In the summer of that year Prime Minister Robert Bedford Bennett* had presided over the Imperial Economic Conference in Ottawa. After his election in 1930 he had sought to deal with the Great Depression in part by significantly raising tariffs on imports. British textile interests, among others, complained. During the conference Bennett agreed to seek out someone to head the Tariff Board, which had been established in 1931, and look into the appropriateness of Canadian duties in the light of local and foreign costs of materials, labour, and distribution. He approached Sedgewick, who was made chairman of the board on 6 Feb. 1933, the other appointees being Saskatchewan mp Milton Neil Campbell and wholesale grocer Charles Hébert of Montreal. Sedgewick had been reluctant to accept the position and had evidently negotiated better terms with the prime minister: in early May Bennett introduced an amendment to the Tariff Board Act increasing the pension of board members and raising the annual salary of the chairman from $12,000 to $15,000, so that Sedgewick’s “financial position should not be worse than it would have been had he remained on the bench.”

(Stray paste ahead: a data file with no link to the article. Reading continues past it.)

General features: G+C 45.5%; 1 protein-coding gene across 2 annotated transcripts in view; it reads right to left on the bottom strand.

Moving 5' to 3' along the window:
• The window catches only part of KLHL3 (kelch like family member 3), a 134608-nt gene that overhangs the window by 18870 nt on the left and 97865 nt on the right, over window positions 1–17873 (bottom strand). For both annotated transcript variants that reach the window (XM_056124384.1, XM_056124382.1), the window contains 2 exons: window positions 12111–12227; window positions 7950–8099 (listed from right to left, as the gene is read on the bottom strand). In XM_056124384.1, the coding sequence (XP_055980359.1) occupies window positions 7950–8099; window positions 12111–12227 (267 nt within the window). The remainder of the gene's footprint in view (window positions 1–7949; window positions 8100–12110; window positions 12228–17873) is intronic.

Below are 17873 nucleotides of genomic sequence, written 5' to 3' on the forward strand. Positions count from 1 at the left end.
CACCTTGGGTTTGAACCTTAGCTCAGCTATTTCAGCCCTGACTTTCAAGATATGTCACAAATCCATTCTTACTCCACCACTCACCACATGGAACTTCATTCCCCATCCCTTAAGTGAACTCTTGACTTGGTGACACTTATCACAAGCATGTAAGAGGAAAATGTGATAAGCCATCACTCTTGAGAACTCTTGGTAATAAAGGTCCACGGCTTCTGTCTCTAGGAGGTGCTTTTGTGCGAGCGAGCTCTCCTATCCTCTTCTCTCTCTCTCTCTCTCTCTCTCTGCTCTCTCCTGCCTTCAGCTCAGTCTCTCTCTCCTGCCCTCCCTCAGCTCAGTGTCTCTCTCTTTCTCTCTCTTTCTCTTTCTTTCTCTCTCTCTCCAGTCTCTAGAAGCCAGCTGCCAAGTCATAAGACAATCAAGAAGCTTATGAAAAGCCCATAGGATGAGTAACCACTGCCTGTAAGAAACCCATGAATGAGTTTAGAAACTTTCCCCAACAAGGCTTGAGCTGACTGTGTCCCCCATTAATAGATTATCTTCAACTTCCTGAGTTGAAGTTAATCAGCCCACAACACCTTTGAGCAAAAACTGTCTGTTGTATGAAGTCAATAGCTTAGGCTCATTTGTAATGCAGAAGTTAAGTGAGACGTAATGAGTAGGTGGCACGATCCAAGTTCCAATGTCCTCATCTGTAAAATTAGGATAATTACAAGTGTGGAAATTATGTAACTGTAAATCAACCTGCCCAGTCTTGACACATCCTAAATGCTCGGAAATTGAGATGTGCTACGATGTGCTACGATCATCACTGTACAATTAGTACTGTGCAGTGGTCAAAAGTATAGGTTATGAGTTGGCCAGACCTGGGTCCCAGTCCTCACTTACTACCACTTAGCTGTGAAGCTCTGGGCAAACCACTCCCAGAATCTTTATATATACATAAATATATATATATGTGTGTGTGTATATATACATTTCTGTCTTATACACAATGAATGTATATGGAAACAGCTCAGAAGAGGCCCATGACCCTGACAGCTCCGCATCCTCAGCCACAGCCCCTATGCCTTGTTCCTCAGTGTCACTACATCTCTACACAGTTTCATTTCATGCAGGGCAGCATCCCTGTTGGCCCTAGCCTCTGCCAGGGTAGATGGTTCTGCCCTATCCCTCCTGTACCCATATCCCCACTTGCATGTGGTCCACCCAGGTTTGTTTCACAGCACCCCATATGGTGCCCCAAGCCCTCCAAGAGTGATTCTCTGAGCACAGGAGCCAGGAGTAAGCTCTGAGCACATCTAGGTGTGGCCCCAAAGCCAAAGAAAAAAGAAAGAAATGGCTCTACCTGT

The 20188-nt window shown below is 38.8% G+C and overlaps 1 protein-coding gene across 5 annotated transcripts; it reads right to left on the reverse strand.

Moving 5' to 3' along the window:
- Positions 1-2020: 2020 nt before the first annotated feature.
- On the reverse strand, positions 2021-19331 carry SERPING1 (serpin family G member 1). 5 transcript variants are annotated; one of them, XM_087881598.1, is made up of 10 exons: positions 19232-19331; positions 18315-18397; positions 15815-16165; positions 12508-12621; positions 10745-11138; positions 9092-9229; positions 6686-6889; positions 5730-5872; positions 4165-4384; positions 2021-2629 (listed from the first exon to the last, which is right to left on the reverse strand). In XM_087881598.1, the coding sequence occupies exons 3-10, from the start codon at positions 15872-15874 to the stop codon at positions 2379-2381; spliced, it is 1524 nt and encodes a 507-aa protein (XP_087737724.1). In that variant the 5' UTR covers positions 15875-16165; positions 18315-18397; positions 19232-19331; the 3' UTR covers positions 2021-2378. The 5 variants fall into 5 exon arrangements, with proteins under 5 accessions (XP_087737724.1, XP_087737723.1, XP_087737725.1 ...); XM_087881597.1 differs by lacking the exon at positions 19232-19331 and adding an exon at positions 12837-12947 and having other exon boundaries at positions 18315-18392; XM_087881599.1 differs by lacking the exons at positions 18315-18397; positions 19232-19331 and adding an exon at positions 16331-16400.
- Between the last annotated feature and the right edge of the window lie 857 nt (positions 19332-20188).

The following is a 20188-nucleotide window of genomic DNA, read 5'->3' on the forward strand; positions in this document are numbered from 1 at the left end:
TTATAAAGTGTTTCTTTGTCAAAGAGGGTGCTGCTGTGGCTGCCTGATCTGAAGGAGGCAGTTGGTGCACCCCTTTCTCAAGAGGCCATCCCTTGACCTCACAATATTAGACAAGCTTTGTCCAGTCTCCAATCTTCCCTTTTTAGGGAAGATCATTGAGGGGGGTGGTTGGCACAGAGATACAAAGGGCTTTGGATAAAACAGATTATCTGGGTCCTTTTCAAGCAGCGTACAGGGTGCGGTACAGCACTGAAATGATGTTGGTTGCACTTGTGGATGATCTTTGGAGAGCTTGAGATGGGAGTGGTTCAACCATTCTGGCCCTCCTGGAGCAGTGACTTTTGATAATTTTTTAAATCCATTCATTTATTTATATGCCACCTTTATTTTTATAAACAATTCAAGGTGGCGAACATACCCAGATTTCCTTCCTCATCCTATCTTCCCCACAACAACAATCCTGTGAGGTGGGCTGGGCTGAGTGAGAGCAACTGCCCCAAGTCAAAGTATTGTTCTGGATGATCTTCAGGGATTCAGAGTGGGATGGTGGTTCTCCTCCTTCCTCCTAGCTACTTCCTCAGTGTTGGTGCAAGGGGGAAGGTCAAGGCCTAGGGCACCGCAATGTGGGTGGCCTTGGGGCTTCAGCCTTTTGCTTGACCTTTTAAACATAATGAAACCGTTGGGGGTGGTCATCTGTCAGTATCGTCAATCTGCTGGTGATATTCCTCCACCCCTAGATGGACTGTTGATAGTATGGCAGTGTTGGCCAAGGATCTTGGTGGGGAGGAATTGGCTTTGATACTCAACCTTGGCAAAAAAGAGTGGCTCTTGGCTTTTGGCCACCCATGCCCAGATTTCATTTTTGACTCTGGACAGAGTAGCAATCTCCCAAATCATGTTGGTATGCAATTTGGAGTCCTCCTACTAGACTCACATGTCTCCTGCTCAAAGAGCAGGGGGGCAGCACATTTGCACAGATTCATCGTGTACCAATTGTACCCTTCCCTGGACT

Given the tensions that Bennett’s tariffs had engendered, Sedgewick was a good choice. He was described by one commentator in January 1933 as possessing “qualities of cool judgment and kindly courtesy” and “a gentleness which conduces to peace in any assembly of which he is a member.” He immediately undertook an investigation of duties on British textiles, travelling across Canada and to England. His report was warmly received in both countries and contributed to his being made a cmg in 1935.